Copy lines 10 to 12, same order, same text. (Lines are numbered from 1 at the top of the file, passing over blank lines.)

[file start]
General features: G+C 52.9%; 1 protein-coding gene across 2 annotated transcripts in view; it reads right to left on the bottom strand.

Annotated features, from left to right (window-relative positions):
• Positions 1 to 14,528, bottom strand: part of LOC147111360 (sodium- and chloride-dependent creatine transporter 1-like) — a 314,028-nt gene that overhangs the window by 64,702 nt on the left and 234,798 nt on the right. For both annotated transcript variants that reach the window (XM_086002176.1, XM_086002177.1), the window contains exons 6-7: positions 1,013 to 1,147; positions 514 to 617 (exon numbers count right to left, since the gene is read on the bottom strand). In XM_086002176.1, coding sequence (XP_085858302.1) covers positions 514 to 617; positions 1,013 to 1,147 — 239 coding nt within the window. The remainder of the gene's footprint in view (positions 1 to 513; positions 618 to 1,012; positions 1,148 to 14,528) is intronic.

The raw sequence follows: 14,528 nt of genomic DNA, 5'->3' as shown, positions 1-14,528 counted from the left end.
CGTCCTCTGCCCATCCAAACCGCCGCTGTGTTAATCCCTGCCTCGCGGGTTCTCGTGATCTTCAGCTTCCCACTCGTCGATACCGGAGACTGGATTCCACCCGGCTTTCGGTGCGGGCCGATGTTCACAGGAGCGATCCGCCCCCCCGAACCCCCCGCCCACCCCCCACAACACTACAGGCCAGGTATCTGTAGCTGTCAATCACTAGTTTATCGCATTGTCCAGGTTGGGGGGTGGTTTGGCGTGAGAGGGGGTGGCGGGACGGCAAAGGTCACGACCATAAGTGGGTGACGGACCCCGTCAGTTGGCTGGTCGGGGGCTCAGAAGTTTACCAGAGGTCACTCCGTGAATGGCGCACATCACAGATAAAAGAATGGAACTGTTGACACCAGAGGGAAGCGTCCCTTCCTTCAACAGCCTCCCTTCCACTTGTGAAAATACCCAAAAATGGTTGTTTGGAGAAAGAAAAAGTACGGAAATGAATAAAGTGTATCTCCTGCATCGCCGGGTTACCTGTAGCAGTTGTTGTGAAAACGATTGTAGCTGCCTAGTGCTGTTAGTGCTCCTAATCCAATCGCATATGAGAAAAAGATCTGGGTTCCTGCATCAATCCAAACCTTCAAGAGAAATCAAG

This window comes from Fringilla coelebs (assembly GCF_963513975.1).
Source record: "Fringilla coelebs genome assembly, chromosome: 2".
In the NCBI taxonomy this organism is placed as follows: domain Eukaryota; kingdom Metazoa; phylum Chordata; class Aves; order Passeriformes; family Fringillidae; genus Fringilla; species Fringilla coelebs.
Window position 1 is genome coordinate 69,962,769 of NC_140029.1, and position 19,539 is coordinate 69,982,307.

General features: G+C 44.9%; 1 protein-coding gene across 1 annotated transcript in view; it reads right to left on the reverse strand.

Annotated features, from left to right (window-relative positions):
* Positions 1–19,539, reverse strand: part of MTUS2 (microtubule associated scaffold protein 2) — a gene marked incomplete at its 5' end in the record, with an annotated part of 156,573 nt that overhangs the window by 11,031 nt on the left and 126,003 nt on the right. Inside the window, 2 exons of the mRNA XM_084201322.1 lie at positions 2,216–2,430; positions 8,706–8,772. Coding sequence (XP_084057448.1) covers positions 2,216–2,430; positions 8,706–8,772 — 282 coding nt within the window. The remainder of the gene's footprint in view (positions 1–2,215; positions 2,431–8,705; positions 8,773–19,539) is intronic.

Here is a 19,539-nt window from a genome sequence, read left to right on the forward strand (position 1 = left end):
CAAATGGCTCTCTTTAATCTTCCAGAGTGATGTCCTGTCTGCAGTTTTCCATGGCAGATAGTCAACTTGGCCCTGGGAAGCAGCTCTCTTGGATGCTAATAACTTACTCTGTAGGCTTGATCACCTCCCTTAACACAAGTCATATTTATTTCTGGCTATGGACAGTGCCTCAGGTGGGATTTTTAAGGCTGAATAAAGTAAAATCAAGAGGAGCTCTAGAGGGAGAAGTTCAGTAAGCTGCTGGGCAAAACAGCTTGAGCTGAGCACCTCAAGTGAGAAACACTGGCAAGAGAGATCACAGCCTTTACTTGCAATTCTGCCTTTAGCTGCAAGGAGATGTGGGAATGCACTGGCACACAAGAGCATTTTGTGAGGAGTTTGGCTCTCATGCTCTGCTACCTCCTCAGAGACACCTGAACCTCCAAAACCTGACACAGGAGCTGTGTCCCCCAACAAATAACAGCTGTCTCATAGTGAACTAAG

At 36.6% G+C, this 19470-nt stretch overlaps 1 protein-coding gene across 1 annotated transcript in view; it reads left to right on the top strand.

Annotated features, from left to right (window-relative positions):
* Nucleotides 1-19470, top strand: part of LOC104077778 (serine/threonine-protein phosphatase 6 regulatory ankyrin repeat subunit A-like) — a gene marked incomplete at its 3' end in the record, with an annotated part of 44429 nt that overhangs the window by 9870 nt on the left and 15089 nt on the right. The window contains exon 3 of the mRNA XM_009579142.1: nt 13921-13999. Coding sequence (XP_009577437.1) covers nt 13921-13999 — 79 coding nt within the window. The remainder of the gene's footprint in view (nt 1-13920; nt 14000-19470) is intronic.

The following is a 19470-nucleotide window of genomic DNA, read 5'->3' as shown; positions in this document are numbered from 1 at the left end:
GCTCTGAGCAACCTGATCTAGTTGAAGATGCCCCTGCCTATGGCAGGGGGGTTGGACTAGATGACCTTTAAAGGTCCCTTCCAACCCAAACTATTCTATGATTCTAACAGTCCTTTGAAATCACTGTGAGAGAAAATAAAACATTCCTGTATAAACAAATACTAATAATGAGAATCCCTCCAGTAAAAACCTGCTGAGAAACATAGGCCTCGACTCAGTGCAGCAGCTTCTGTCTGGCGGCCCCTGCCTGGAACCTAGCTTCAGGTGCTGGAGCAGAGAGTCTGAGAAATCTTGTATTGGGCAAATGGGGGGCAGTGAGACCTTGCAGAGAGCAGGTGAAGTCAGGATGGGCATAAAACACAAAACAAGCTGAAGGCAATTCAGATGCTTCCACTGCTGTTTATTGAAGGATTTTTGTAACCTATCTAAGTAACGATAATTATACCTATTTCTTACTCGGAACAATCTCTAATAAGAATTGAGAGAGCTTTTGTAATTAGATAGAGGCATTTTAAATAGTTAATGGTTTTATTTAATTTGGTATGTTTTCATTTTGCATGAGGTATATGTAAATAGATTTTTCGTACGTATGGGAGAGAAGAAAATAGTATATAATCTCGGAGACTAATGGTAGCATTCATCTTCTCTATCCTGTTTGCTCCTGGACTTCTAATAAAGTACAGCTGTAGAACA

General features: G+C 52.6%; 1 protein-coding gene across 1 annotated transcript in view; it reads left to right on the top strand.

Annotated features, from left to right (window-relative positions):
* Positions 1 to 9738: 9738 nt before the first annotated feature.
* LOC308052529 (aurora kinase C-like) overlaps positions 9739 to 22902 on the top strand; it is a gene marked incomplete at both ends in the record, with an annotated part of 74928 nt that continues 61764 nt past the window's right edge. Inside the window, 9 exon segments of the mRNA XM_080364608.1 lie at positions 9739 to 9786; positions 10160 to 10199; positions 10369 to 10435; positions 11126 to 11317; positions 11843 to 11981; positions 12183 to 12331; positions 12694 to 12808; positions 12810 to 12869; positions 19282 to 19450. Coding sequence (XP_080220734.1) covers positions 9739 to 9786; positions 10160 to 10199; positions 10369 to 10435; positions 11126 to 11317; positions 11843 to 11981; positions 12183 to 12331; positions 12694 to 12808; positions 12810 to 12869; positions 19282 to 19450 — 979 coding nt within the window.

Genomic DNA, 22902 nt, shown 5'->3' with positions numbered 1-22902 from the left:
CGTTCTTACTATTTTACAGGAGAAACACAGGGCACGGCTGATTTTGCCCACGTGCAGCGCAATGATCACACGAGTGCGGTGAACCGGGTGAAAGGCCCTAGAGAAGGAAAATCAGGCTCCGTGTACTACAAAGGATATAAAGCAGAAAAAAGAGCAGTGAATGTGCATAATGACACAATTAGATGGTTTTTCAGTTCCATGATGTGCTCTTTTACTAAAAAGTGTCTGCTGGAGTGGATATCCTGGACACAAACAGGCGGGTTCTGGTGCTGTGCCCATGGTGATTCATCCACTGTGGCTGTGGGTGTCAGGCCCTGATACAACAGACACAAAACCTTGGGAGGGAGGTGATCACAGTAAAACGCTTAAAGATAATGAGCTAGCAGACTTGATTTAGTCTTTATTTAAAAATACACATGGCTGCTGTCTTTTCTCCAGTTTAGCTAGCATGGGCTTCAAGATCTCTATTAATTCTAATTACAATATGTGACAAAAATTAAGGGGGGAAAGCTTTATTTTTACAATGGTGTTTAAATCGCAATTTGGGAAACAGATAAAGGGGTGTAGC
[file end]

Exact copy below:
General features: G+C 44.9%; 1 protein-coding gene across 1 annotated transcript in view; it reads right to left on the reverse strand.

Annotated features, from left to right (window-relative positions):
* Positions 1–19,539, reverse strand: part of MTUS2 (microtubule associated scaffold protein 2) — a gene marked incomplete at its 5' end in the record, with an annotated part of 156,573 nt that overhangs the window by 11,031 nt on the left and 126,003 nt on the right. Inside the window, 2 exons of the mRNA XM_084201322.1 lie at positions 2,216–2,430; positions 8,706–8,772. Coding sequence (XP_084057448.1) covers positions 2,216–2,430; positions 8,706–8,772 — 282 coding nt within the window. The remainder of the gene's footprint in view (positions 1–2,215; positions 2,431–8,705; positions 8,773–19,539) is intronic.